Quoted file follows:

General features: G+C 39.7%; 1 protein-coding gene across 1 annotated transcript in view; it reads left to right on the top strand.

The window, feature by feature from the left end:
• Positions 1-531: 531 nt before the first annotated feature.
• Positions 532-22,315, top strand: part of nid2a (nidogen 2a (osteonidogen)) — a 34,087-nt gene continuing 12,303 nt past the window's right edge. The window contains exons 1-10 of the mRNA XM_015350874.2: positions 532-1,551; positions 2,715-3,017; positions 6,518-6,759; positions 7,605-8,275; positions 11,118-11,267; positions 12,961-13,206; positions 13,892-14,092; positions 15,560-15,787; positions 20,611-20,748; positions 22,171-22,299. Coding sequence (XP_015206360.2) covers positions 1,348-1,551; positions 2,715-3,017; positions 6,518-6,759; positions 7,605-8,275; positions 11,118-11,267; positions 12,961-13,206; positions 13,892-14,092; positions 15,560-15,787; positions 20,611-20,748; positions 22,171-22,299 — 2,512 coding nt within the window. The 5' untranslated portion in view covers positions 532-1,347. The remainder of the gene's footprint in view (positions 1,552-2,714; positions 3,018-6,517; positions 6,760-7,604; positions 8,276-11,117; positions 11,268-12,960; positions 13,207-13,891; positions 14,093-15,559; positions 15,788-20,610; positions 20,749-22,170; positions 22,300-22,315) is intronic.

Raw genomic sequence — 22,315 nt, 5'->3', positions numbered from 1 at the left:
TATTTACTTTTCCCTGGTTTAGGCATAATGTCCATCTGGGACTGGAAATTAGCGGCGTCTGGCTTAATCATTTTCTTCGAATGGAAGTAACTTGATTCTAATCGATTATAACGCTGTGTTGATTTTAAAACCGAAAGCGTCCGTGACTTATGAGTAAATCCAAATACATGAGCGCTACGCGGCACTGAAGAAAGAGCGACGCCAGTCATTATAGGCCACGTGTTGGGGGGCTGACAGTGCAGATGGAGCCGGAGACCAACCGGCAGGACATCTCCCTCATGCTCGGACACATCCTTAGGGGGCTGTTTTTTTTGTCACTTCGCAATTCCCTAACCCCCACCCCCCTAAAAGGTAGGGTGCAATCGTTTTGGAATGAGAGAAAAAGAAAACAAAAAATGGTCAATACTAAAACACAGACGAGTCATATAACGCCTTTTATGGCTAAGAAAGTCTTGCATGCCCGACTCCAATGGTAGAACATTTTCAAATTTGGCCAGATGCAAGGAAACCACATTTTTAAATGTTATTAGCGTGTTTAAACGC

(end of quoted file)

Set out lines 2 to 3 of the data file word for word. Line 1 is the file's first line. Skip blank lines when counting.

The window, feature by feature from the left end:
• Positions 1-531: 531 nt before the first annotated feature.